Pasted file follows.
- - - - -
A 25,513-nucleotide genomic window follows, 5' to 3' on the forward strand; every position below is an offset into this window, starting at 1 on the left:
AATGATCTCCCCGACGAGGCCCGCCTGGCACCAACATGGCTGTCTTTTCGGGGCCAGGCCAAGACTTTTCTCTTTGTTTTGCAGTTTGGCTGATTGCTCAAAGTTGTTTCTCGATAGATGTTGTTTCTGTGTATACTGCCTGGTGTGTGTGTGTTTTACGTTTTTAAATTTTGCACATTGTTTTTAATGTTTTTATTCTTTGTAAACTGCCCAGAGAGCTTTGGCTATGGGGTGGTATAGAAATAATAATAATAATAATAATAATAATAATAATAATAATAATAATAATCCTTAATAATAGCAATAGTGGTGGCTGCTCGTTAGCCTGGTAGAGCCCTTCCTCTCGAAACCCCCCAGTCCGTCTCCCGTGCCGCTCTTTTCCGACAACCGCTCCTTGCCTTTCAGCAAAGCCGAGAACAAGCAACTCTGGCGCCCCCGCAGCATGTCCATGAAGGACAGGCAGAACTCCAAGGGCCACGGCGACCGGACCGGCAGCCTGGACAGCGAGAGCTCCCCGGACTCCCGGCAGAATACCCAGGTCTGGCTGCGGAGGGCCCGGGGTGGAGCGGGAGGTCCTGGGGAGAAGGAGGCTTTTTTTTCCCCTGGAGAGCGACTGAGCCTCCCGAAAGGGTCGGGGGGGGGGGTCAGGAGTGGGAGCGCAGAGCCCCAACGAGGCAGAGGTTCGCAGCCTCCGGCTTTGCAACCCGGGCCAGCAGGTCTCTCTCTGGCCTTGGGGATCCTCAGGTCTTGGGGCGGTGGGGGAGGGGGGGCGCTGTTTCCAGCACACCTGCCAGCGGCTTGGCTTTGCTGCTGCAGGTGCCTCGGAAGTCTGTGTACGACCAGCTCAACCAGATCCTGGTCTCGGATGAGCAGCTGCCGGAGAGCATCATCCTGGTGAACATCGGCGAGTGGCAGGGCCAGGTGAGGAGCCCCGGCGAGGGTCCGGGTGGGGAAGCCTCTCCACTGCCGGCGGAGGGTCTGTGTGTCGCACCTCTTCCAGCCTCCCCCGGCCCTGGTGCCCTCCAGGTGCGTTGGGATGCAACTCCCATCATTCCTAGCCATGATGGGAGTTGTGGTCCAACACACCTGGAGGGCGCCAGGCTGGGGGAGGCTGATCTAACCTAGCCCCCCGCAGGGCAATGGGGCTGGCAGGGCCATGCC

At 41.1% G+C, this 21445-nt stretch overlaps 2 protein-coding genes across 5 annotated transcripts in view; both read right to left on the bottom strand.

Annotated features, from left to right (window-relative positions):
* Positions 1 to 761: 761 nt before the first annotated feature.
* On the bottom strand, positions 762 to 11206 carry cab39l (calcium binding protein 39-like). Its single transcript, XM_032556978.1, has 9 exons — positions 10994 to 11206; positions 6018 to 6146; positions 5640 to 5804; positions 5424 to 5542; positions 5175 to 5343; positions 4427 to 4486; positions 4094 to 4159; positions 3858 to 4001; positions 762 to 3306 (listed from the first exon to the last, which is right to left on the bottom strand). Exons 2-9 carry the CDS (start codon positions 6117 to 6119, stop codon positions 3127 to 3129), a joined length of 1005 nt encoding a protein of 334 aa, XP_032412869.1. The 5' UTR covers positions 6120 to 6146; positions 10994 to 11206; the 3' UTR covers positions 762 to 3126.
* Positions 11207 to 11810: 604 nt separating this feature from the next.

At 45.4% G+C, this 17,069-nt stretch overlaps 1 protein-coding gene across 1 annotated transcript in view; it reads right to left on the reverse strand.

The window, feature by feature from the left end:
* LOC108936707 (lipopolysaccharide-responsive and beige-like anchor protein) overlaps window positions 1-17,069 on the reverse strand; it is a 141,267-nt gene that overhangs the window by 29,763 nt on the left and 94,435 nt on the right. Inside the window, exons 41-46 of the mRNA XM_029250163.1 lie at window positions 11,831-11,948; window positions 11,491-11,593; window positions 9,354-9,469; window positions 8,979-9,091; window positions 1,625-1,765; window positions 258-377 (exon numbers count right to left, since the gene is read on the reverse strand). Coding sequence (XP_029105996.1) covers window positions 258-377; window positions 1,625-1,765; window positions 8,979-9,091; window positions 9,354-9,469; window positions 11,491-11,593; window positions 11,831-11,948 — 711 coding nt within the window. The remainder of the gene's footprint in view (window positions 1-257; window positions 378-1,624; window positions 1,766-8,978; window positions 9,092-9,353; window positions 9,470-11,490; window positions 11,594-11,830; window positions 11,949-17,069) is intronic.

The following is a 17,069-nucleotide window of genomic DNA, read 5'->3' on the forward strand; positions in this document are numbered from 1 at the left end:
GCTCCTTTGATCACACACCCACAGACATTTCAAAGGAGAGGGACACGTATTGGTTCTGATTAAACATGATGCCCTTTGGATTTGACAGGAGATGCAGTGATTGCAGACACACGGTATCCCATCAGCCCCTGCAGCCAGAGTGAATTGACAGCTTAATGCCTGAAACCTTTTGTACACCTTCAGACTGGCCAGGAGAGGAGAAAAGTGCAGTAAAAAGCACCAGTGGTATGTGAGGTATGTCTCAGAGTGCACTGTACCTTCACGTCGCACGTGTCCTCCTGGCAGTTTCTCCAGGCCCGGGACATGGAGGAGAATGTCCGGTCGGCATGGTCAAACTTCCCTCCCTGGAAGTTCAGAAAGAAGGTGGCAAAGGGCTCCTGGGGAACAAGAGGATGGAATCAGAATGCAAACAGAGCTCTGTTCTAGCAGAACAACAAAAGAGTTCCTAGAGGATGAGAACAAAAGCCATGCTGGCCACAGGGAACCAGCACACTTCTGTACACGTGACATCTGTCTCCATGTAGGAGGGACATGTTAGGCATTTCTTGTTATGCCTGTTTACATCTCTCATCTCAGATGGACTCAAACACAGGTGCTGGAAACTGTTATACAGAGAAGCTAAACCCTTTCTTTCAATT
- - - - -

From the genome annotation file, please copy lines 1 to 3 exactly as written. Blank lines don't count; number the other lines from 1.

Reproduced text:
A 25,513-nucleotide genomic window follows, 5' to 3' on the forward strand; every position below is an offset into this window, starting at 1 on the left:
AATGATCTCCCCGACGAGGCCCGCCTGGCACCAACATGGCTGTCTTTTCGGGGCCAGGCCAAGACTTTTCTCTTTGTTTTGCAGTTTGGCTGATTGCTCAAAGTTGTTTCTCGATAGATGTTGTTTCTGTGTATACTGCCTGGTGTGTGTGTGTTTTACGTTTTTAAATTTTGCACATTGTTTTTAATGTTTTTATTCTTTGTAAACTGCCCAGAGAGCTTTGGCTATGGGGTGGTATAGAAATAATAATAATAATAATAATAATAATAATAATAATAATAATAATAATCCTTAATAATAGCAATAGTGGTGGCTGCTCGTTAGCCTGGTAGAGCCCTTCCTCTCGAAACCCCCCAGTCCGTCTCCCGTGCCGCTCTTTTCCGACAACCGCTCCTTGCCTTTCAGCAAAGCCGAGAACAAGCAACTCTGGCGCCCCCGCAGCATGTCCATGAAGGACAGGCAGAACTCCAAGGGCCACGGCGACCGGACCGGCAGCCTGGACAGCGAGAGCTCCCCGGACTCCCGGCAGAATACCCAGGTCTGGCTGCGGAGGGCCCGGGGTGGAGCGGGAGGTCCTGGGGAGAAGGAGGCTTTTTTTTCCCCTGGAGAGCGACTGAGCCTCCCGAAAGGGTCGGGGGGGGGGGTCAGGAGTGGGAGCGCAGAGCCCCAACGAGGCAGAGGTTCGCAGCCTCCGGCTTTGCAACCCGGGCCAGCAGGTCTCTCTCTGGCCTTGGGGATCCTCAGGTCTTGGGGCGGTGGGGGAGGGGGGGCGCTGTTTCCAGCACACCTGCCAGCGGCTTGGCTTTGCTGCTGCAGGTGCCTCGGAAGTCTGTGTACGACCAGCTCAACCAGATCCTGGTCTCGGATGAGCAGCTGCCGGAGAGCATCATCCTGGTGAACATCGGCGAGTGGCAGGGCCAGGTGAGGAGCCCCGGCGAGGGTCCGGGTGGGGAAGCCTCTCCACTGCCGGCGGAGGGTCTGTGTGTCGCACCTCTTCCAGCCTCCCCCGGCCCTGGTGCCCTCCAGGTGCGTTGGGATGCAACTCCCATCATTCCTAGCCATGATGGGAGTTGTGGTCCAACACACCTGGAGGGCGCCAGGCTGGGGGAGGCTGATCTAACCTAGCCCCCCGCAGGGCAATGGGGCTGGCAGGGCCATGCC

At 41.1% G+C, this 21445-nt stretch overlaps 2 protein-coding genes across 5 annotated transcripts in view; both read right to left on the bottom strand.